As per the survey, only 58.1 per cent of all women received four antenatal care visits. This did not signify a major improvement over the previous survey, where 51.2 per cent women had received such care. In the introduction to the survey, the Health Ministry reasoned that the figures might not reflect actual coverage as the PM Surakshit Matritva Abhiyan was not fully rolled out when the survey was on. Interestingly, the campaign was launched in November 2016, three years before the survey for NFHS-5 began. There is no reason why the present data do not reflect the impact, if any, of the campaign. Nowhere was it stated at the time of the launch that it was a partial rollout.

While the number of institutional births as a whole had risen, the private sector still accounted for almost 39 per cent of them. The number of births through Caesarean method had risen both in private and public health facilities as compared to the previous survey. The rise was steeper in private facilities.

The survey’s child nutrition statistics showed that only 41.8 per cent of children under three years were breastfed within one hour of their birth, which was almost the same level as that observed in the previous survey. Some 63.7 per cent of children under six months were exclusively breastfed, but only 11.1 per cent of breastfed children in the age group of 6-23 months received adequate diet.

Also, only 11.3 per cent of all children in the age group of 6-23 months received an adequate diet. Around 35.5 per cent of children under five were stunted; 19.3 wasted; 7.7 per cent severely wasted and 32.1 per cent underweight.

A very high proportion of anaemia was detected among children and women. Around 67.1 children under five were anaemic (58.6 per cent in NFHS-4), while 52.2 per cent of pregnant women were anaemic. Around 57 per cent of women in the 15-49 age group and 59.1 per cent in the 15-19 age group were anaemic.

Screening for cancer among both men and women was abysmal. Only 1.9 women had been screened for cervical cancer; 0.9 per cent for breast cancer and 0.9 per cent for oral cavity cancers. Among men, only 1.2 per cent were screened for oral cancer.

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A large proportion of children under five were deprived of adequate diet, and anaemia had increased across the board among men, women and children. Most experts believe that this was reflective of a lack of access to a diverse and affordable diet rather than anything else.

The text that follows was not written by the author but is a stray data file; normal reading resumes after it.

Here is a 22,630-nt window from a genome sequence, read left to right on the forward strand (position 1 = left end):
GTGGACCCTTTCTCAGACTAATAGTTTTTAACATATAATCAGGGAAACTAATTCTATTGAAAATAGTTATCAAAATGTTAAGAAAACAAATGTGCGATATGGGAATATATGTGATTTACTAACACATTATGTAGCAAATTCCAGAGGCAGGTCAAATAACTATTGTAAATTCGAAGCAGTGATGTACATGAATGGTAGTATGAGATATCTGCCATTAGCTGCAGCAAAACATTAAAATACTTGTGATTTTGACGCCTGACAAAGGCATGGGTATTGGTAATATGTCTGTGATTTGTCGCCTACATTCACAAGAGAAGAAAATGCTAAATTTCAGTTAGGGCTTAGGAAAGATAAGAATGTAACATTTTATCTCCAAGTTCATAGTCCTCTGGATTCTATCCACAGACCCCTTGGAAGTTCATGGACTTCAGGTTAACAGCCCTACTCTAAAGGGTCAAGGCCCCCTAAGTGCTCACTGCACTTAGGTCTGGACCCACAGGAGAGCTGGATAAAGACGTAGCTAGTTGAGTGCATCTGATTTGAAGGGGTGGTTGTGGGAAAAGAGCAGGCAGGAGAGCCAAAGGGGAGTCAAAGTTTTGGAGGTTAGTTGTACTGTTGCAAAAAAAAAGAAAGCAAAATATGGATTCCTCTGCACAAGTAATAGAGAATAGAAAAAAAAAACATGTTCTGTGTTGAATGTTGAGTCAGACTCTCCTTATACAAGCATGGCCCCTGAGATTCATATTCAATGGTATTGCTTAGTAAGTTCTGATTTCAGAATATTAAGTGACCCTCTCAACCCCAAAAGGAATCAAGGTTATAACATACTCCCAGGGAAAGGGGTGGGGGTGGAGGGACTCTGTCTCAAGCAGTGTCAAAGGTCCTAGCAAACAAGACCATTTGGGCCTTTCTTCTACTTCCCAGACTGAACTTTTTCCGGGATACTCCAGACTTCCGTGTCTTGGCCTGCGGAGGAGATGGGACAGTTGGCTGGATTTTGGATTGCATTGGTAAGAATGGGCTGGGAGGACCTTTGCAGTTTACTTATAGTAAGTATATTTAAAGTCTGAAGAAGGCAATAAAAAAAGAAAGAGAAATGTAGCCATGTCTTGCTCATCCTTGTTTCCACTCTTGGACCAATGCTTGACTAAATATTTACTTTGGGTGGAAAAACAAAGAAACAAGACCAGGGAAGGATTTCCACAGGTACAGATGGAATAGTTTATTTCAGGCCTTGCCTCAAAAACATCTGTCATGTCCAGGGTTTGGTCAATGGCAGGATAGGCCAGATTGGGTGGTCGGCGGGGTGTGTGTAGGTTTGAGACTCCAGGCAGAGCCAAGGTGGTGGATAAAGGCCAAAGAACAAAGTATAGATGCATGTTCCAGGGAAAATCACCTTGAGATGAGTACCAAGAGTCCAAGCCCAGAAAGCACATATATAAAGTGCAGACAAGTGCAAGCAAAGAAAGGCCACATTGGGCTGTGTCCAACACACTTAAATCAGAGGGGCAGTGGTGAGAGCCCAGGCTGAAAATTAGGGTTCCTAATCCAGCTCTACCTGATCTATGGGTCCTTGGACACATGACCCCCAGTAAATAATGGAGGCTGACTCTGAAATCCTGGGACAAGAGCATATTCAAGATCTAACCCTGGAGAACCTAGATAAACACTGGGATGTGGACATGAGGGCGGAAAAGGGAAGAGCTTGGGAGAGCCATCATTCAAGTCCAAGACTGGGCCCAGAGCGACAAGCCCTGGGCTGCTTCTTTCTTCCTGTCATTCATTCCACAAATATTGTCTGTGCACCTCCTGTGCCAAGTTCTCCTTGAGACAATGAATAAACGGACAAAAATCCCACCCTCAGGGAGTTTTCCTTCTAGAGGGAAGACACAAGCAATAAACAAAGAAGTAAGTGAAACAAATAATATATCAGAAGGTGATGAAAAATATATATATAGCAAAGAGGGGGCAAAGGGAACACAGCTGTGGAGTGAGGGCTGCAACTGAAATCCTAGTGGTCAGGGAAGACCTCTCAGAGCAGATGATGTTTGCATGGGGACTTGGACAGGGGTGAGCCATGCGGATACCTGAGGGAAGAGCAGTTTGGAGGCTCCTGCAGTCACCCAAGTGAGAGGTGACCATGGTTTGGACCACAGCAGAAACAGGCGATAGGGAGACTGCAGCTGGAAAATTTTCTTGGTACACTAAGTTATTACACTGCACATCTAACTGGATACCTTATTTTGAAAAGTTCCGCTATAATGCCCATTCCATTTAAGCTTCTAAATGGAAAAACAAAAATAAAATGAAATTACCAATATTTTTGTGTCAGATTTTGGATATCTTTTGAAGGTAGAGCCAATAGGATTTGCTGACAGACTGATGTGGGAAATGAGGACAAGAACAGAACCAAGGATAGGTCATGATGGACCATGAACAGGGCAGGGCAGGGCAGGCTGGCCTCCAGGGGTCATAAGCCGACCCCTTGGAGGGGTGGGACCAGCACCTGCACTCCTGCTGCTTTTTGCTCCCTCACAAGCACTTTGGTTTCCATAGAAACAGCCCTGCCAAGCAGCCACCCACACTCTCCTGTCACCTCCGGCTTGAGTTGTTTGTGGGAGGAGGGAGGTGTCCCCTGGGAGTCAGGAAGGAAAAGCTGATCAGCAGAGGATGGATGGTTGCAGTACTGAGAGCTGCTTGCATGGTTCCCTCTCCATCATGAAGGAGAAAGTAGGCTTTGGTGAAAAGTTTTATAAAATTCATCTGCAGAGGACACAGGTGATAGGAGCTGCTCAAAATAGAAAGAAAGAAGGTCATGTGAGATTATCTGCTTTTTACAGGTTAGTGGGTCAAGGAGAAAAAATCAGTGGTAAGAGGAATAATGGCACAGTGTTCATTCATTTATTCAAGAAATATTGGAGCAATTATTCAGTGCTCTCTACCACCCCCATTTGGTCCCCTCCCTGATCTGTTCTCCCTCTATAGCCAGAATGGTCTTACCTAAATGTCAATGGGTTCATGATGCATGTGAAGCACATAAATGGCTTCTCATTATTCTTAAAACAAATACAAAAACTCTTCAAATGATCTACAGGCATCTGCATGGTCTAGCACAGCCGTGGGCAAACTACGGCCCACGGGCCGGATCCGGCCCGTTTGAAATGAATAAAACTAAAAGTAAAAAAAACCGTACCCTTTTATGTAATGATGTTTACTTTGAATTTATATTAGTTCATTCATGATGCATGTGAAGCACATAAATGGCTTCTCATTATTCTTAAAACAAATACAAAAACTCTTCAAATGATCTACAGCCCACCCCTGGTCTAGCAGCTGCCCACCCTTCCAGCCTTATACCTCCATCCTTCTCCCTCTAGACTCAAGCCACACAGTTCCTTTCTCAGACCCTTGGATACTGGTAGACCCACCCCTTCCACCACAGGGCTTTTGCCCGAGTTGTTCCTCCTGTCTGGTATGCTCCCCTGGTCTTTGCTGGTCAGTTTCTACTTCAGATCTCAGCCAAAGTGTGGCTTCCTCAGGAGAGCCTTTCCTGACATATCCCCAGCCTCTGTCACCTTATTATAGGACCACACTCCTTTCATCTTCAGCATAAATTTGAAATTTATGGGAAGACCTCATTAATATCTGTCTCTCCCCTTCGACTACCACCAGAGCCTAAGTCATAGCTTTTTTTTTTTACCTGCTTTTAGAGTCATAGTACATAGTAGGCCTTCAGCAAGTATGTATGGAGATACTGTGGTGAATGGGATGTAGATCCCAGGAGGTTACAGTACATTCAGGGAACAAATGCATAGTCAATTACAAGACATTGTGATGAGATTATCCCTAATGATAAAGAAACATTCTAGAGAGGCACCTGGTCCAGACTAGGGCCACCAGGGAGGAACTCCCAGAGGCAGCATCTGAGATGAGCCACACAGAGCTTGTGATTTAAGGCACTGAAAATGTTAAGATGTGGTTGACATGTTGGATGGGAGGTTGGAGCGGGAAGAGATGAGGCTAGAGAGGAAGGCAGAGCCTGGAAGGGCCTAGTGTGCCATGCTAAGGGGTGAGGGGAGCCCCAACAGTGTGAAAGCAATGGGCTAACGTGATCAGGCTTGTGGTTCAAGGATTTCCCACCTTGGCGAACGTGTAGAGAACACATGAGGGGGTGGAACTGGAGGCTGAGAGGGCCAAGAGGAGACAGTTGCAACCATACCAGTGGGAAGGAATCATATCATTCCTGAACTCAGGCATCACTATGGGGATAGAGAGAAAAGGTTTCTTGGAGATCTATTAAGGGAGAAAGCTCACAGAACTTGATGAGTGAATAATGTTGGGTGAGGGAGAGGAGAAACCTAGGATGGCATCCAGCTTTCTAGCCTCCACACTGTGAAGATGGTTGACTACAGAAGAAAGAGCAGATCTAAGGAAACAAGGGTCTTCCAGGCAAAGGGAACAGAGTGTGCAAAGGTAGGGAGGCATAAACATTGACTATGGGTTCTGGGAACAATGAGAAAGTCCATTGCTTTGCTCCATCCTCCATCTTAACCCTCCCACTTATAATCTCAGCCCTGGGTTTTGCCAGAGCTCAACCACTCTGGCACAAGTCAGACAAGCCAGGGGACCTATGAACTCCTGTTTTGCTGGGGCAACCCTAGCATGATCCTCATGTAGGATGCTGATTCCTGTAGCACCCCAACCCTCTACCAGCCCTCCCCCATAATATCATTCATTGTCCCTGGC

In fact, NFHS-3 had pointed out the importance of a well-balanced diet and recommended a wide variety of nutritious foods that were important for both men and women. It asked respondents how often they consumed various types of food and found that women’s consumption was less balanced as compared to that of men. It brought out wide gender differentials in the consumption of basic foods such as leafy vegetables, fruits, and milk. Men’s diets were better but still not up to the desired levels. The government would have done well to include questions on dietary intakes in the NFHS-5 survey.

In the ongoing winter session of Parliament, Bharati Pravin Pawar, Minister of State for Health, informed the Rajya Sabha that the share of the government’s health expenditure had risen to 1.35 per cent in 2017-18.

According to the 2019 data put out by web portal Statista, the government’s expenditure was 16.8 per cent in the U.S.; 11-11.7 per cent in Germany, Switzerland, France and Japan and 10-10.9 per cent in the Scandinavian countries, the United Kingdom, Austria, Belgium and Canada. India’s health expenditure as a percentage of its total GDP was nothing to brag about.

According to World Bank data for 2018, the governments of Sri Lanka, Nepal, Maldives and even Afghanistan spent more on health as a share of their GDP than India.